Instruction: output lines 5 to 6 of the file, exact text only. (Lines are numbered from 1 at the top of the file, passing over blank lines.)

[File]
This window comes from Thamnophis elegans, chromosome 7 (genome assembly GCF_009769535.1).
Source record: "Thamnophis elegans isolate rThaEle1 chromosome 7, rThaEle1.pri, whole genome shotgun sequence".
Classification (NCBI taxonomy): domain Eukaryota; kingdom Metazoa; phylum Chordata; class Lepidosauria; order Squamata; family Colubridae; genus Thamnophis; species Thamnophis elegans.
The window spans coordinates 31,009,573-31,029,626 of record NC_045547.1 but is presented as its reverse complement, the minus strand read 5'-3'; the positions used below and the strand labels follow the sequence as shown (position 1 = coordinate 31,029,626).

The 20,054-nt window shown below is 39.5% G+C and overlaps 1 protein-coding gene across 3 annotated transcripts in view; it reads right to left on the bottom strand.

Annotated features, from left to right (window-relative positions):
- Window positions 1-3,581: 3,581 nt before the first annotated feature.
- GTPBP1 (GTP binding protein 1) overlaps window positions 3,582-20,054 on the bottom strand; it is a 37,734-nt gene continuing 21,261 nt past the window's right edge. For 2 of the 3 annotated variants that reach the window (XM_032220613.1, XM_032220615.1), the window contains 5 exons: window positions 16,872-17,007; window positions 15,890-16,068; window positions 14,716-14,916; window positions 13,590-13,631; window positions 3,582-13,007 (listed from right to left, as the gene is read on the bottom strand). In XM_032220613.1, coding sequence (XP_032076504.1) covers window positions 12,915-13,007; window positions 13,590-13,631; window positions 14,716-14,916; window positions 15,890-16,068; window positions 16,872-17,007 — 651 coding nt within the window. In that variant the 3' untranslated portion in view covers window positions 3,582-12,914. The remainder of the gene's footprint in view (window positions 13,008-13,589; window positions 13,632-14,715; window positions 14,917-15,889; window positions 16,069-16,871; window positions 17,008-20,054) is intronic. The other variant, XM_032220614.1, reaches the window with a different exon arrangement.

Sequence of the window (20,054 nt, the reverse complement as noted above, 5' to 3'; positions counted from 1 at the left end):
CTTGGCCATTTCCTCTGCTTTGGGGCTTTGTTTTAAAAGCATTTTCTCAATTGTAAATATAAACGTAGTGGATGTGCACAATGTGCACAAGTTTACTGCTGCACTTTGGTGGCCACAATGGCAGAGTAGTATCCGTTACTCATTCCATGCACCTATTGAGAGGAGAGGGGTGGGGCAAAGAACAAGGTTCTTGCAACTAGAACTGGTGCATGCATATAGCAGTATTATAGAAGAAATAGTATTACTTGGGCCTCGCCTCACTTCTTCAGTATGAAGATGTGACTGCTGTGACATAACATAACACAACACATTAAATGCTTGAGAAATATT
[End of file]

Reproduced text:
The 20,054-nt window shown below is 39.5% G+C and overlaps 1 protein-coding gene across 3 annotated transcripts in view; it reads right to left on the bottom strand.

Annotated features, from left to right (window-relative positions):